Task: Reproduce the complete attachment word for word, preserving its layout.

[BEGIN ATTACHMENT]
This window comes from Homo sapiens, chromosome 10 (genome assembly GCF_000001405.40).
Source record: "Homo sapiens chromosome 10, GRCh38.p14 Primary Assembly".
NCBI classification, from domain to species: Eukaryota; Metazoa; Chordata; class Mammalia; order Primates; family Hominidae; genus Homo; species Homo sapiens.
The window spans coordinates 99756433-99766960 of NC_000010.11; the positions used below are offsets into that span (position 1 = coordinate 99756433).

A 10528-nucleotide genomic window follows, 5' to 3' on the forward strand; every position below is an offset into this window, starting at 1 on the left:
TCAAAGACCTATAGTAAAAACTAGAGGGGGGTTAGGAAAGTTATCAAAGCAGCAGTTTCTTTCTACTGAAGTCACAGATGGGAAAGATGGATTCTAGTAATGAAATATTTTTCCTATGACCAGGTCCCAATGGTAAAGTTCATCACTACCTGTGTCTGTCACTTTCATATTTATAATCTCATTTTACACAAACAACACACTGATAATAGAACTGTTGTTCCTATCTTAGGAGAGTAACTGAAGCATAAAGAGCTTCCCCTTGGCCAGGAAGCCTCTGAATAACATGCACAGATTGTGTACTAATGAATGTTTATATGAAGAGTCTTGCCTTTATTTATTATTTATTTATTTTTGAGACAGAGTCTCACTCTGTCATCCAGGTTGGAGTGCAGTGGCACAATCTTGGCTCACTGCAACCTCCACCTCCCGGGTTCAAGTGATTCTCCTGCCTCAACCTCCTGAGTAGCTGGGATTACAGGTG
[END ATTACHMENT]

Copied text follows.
This window comes from Homo sapiens, chromosome 10 (genome assembly GCF_000001405.40).
Source record: "Homo sapiens chromosome 10, GRCh38.p14 Primary Assembly".
NCBI classification, from domain to species: Eukaryota; Metazoa; Chordata; class Mammalia; order Primates; family Hominidae; genus Homo; species Homo sapiens.
The window spans coordinates 99756433-99766960 of NC_000010.11; the positions used below are offsets into that span (position 1 = coordinate 99756433).

A 10528-nucleotide genomic window follows, 5' to 3' on the forward strand; every position below is an offset into this window, starting at 1 on the left:
TCAAAGACCTATAGTAAAAACTAGAGGGGGGTTAGGAAAGTTATCAAAGCAGCAGTTTCTTTCTACTGAAGTCACAGATGGGAAAGATGGATTCTAGTAATGAAATATTTTTCCTATGACCAGGTCCCAATGGTAAAGTTCATCACTACCTGTGTCTGTCACTTTCATATTTATAATCTCATTTTACACAAACAACACACTGATAATAGAACTGTTGTTCCTATCTTAGGAGAGTAACTGAAGCATAAAGAGCTTCCCCTTGGCCAGGAAGCCTCTGAATAACATGCACAGATTGTGTACTAATGAATGTTTATATGAAGAGTCTTGCCTTTATTTATTATTTATTTATTTTTGAGACAGAGTCTCACTCTGTCATCCAGGTTGGAGTGCAGTGGCACAATCTTGGCTCACTGCAACCTCCACCTCCCGGGTTCAAGTGATTCTCCTGCCTCAACCTCCTGAGTAGCTGGGATTACAGGTG